Holiday Options for Pets
Whether you’re making a weekend getaway, mapping out a holiday or taking a business trip, providing for your pet is an important part of your travel plans. Good planning is the key to a good travel experience for both of you. I’d like to share some tips that have worked for me and my clients over the years. You’ll find that with some advance preparation you and your pet can look forward to smooth sailing.
The first step is deciding whether you’re going to take your pet with you or have it cared for while you’re away. Once you make that decision, or have it made for you by the conditions of travel, you have options. Your veterinarian can help you choose. If you are considering leaving your pet home your choice will likely be between Pet Sitting and a Boarding Kennel. Ask your vet to recommend reputable pet sitters and boarding facilities, and ask who s/he and the staff use. Find out which ones best suit your pet’s health, age, temperament and special needs. If you’re thinking of taking your pet with you inquire if your pet is current on all vaccines that may be required by the travel.
And whether your pet is coming along or staying behind, you may have to deal with separation anxiety; just leaving home can give rise to it. Here’s a good technique to help allay those fears. In fact, you don’t have to wait for a specific trip; this is an excellent practice “just in case”. Throughout the year leave suitcases out for your pets to sniff and get used to. This way they won’t associate them with separation, and when a trip does come up it’s one less thing to make them anxious.
Because your pet can stay in the familiar comfort of home, pet sitters are especially great when there are special needs. It could be an older pet or an anxious one. Or one with an illness that requires special care and medication. And you may just feel more comfortable with this arrangement. Finding someone you can count on to keep their promise to care for your pet will help prevent disaster. It’s well worth doing research. Word of mouth is an excellent source of bad news as well as good, so ask around. And make sure to get references before you engage a pet sitter. Some are even bonded. It’s an important decision so ask whatever questions you need to help you make it; a reliable pet sitter will not mind. When you find someone you can trust decide how often you want that person to visit your pet. Cost may be a factor but try not to reduce it by cutting back on the time you get. This can be penny wise and pound foolish when it comes to what’s important: doing what is best for your pet.
Once you’ve gotten references drop by and ask for a tour of each facility. Inspect the conditions and make sure you feel comfortable with this pet home away from home. Under the best circumstances pets are bound to feel stress in a strange environment. You can reduce it by packing something that has your smell, a favorite toy or other familiar object. Find out what food the kennel gives its boarders. If you think it may upset your pet’s system, providing your own food may decrease the chance of distress. Be just as diligent when you pick your pet up. Be alert for signs of stress or reaction to a change in diet. If your pet has diarrhea contact your vet. If s/he is coughing, it may be kennel cough. Again, contact your vet. Always ask the kennel staff how your pet handled the visit. It’s important information for your vet if a visit is required. And important for you next time you have to arrange for your pet’s care — or give a reference.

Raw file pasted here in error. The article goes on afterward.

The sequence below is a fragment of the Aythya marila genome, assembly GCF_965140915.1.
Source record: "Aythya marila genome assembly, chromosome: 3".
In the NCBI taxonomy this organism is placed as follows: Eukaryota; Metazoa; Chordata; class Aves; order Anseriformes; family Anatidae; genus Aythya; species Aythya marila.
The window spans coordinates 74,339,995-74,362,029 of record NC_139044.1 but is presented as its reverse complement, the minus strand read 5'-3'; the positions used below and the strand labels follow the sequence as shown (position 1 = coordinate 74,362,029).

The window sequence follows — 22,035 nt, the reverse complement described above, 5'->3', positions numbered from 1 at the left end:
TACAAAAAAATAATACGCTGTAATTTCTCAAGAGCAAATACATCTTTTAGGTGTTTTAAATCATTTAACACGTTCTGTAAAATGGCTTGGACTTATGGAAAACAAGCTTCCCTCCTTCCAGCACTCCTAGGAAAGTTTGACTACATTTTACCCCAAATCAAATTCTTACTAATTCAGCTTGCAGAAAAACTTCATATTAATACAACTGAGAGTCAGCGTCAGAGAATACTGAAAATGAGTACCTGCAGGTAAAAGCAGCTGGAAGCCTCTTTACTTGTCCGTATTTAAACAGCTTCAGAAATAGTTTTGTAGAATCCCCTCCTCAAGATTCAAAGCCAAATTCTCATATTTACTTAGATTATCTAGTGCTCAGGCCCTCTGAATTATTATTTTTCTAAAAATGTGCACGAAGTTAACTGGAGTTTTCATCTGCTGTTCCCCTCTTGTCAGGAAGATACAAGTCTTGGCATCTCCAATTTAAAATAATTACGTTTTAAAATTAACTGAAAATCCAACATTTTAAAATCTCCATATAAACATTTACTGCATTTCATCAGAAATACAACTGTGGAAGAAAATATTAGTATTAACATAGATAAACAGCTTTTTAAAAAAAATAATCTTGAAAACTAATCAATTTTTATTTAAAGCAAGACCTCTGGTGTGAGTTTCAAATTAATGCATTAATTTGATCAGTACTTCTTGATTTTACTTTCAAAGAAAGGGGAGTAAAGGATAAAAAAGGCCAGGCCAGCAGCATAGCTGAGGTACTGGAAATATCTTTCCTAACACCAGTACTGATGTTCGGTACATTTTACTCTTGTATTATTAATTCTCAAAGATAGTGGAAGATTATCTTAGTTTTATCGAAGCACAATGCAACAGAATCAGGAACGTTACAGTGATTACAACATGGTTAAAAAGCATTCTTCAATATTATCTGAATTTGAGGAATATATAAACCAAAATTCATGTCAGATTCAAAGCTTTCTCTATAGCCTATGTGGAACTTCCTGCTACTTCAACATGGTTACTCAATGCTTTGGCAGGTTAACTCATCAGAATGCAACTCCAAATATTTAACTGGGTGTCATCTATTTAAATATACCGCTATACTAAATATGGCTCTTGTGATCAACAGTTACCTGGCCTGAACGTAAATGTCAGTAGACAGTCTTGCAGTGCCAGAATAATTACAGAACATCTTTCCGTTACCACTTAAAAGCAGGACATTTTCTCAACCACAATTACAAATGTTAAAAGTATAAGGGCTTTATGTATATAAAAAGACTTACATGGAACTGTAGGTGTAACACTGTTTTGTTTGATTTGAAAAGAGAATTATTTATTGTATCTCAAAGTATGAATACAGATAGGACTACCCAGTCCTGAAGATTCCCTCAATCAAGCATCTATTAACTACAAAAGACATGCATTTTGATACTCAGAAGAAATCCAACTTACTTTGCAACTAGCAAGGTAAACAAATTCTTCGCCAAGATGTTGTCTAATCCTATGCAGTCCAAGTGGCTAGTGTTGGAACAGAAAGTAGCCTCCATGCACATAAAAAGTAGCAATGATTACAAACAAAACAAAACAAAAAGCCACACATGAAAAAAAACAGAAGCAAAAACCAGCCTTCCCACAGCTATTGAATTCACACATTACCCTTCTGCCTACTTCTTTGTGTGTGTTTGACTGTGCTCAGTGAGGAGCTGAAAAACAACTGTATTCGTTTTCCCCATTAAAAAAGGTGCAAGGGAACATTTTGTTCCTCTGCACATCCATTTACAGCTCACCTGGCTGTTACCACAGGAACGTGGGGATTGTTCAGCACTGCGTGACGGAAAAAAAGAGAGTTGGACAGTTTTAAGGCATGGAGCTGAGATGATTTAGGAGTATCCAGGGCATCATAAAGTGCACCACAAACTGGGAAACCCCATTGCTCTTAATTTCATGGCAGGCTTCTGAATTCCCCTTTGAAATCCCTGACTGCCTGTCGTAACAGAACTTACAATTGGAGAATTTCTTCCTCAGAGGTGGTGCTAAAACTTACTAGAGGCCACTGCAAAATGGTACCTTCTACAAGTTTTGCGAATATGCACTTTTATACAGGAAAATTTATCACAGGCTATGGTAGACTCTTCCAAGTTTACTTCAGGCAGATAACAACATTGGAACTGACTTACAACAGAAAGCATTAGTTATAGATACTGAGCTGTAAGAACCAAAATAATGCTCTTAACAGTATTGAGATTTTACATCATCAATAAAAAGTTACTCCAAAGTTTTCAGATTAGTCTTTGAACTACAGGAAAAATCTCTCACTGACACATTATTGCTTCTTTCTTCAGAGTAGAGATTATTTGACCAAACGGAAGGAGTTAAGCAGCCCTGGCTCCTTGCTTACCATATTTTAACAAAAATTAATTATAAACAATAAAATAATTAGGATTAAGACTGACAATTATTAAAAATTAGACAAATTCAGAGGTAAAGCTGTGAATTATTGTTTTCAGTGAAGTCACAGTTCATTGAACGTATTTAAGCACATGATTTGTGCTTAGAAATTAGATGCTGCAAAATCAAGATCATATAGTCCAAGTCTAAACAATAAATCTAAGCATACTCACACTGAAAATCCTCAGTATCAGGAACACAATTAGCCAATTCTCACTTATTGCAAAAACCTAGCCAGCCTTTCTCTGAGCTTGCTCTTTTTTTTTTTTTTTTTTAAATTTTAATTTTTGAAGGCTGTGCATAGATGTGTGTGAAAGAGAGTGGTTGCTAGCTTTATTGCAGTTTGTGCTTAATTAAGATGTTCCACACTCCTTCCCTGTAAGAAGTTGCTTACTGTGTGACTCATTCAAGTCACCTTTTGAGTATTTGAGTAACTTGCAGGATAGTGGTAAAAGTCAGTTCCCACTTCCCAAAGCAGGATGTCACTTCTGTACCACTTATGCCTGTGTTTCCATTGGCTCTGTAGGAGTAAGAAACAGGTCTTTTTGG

Traveling With Your Pet
Even if your pet is coming with you, travel can produce stress. But there are ways to deal with it. Keep in mind that a travel case can seem at best unpleasant and at worst frightening. If you have to put your animal in a case, leave it out for a period of time and put food or treats, even a toy, in it, so your pet can come and go and see that it’s a safe place not a scary one. Some pets love nothing more than taking a ride in a car, especially with the windows open, but others do not and may get queasy or associate it with negative things, such as a trip to the vet. If your pet needs to be acclimated, there are tricks you can use to make the car a positive place. Make mini trial runs; feed the pet in the car without going anywhere; while in the car try different things that your pet enjoys or takes comfort from. You can, of course, try medication can help lessen anxiety and car sickness. Consult your vet about the medications and dosages that would be safe and suit your pet’s health needs and age. Don’t wait till the last minute. Try these medications well before your trip to see how your pet responds. If s/he has a reaction you’ll have access to your vet and your pet will be home, where s/he feels safe. One last reminder. You may be heading for a destination that requires a health certificate for your pet. Check with your vet and, if appropriate, your travel consultant.
Travel can be a rewarding adventure or a dreaded burden. I wish you all “bon voyage” and hope this information helps make travel better for you and your pet.
Remember, your pet and your concerns are dictated by individual and specific needs. Please do not substitute the above recommendations for the advice of trained professionals who can examine and treat your pet after a thorough examination.